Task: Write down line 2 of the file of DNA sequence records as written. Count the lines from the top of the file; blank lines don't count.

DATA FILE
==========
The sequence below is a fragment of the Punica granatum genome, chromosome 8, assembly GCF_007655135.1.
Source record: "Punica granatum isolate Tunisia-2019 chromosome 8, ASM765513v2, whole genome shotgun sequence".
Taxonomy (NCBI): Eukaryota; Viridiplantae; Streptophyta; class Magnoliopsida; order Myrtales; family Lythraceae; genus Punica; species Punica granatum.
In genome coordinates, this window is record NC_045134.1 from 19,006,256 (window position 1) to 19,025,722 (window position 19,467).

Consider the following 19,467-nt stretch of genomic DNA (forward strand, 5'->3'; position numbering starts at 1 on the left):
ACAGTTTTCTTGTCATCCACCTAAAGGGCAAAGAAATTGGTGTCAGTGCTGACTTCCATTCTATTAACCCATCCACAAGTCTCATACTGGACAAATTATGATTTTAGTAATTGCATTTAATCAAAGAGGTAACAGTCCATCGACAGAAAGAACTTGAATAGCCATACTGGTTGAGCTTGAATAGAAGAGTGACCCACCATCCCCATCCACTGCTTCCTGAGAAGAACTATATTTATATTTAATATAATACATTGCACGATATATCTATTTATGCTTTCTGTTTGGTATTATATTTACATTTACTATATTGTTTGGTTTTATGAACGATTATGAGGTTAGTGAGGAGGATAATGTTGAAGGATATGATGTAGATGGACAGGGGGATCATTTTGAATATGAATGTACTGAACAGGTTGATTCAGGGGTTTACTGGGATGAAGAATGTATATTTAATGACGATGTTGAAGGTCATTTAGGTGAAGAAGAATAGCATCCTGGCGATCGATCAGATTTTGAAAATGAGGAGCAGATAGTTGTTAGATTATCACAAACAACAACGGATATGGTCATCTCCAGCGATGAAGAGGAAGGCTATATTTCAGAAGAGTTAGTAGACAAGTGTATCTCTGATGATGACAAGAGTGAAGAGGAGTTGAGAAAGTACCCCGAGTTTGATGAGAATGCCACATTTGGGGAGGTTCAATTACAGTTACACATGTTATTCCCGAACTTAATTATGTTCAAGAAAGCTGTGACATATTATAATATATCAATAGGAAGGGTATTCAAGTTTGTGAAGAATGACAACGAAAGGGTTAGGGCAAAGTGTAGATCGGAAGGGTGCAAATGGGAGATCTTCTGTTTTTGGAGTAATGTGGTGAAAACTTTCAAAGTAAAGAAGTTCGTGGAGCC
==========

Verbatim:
Source record: "Punica granatum isolate Tunisia-2019 chromosome 8, ASM765513v2, whole genome shotgun sequence".